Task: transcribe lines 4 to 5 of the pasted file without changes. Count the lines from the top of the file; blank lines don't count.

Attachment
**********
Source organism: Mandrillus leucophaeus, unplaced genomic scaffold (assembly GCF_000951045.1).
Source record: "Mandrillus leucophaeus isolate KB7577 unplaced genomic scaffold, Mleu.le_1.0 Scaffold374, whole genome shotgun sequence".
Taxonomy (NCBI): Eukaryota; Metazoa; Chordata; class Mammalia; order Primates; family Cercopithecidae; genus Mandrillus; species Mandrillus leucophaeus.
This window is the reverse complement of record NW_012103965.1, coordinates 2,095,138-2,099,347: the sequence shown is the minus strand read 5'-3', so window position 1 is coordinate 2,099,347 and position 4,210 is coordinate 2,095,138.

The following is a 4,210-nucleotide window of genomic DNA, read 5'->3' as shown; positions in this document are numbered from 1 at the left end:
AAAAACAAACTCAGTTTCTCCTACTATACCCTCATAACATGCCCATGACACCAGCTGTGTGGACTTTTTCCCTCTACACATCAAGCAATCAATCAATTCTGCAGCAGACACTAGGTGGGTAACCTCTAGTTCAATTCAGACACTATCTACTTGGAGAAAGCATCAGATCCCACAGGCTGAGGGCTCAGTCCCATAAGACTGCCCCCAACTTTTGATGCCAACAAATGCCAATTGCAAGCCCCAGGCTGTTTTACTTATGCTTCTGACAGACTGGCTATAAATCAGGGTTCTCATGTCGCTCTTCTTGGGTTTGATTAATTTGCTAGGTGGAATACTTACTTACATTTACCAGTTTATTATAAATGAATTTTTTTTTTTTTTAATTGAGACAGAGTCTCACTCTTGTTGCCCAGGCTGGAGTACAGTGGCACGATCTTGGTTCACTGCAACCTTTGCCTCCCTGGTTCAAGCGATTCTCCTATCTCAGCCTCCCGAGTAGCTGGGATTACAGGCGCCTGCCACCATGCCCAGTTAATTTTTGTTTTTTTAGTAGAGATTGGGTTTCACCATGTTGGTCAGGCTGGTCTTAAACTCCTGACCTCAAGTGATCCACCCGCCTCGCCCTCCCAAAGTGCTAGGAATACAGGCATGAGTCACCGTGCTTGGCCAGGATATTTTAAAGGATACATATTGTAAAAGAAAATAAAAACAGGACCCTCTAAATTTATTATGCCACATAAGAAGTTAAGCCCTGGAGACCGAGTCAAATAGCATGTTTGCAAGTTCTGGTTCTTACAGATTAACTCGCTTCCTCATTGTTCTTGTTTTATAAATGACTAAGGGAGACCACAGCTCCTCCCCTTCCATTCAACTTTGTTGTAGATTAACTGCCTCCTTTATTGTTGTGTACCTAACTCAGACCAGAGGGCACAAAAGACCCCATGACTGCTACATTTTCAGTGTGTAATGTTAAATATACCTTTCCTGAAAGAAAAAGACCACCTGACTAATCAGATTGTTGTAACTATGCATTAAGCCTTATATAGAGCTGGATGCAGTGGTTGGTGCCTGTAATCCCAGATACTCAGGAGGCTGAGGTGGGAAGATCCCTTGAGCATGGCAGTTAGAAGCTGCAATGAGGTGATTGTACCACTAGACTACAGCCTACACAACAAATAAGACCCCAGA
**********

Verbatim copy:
This window is the reverse complement of record NW_012103965.1, coordinates 2,095,138-2,099,347: the sequence shown is the minus strand read 5'-3', so window position 1 is coordinate 2,099,347 and position 4,210 is coordinate 2,095,138.

The following is a 4,210-nucleotide window of genomic DNA, read 5'->3' as shown; positions in this document are numbered from 1 at the left end: